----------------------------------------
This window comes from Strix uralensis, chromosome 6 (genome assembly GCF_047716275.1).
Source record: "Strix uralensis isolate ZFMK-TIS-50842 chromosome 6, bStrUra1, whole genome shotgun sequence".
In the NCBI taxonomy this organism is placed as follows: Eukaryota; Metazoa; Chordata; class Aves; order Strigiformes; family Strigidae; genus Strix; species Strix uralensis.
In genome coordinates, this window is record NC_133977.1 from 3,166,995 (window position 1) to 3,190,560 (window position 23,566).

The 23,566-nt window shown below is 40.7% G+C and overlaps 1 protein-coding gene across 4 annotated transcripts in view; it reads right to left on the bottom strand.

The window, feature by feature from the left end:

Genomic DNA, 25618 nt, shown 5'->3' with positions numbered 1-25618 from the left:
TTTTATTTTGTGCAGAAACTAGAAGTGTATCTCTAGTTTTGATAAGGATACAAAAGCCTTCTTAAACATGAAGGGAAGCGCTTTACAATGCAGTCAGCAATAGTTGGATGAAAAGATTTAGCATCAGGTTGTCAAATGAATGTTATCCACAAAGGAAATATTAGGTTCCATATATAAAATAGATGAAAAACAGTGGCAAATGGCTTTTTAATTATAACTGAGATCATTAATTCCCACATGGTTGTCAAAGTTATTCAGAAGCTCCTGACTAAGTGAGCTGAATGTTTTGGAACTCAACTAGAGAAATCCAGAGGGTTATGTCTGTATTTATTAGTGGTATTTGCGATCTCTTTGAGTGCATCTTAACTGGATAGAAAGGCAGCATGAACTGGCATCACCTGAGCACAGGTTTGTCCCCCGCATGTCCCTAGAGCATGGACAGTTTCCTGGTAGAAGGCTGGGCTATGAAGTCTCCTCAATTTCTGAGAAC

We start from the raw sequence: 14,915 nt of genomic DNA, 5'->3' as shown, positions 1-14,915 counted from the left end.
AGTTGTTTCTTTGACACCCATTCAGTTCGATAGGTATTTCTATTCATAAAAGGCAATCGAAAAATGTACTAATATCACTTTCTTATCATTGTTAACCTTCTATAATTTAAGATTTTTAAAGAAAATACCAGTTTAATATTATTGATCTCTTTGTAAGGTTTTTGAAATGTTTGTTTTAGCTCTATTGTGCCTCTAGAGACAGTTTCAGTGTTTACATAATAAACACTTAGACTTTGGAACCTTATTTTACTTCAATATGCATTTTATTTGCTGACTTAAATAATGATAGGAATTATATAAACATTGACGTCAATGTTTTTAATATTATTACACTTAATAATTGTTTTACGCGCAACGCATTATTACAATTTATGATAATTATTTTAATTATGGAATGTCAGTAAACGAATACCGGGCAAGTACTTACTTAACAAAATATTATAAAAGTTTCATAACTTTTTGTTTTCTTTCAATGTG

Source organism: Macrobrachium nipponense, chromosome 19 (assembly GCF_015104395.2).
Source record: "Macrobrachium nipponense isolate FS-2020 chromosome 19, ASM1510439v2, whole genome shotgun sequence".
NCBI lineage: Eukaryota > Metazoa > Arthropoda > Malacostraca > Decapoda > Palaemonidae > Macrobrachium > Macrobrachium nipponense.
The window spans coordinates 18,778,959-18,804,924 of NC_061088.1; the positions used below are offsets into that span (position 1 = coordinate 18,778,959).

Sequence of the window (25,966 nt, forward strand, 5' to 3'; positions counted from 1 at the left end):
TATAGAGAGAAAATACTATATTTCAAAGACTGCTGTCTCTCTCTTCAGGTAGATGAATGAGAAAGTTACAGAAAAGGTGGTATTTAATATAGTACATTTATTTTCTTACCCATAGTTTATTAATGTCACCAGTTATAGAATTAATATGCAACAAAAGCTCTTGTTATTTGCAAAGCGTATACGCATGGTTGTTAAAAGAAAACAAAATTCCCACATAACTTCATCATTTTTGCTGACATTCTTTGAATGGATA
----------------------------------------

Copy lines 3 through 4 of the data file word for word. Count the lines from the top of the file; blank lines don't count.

In the NCBI taxonomy this organism is placed as follows: Eukaryota; Metazoa; Chordata; class Aves; order Strigiformes; family Strigidae; genus Strix; species Strix uralensis.
In genome coordinates, this window is record NC_133977.1 from 3,166,995 (window position 1) to 3,190,560 (window position 23,566).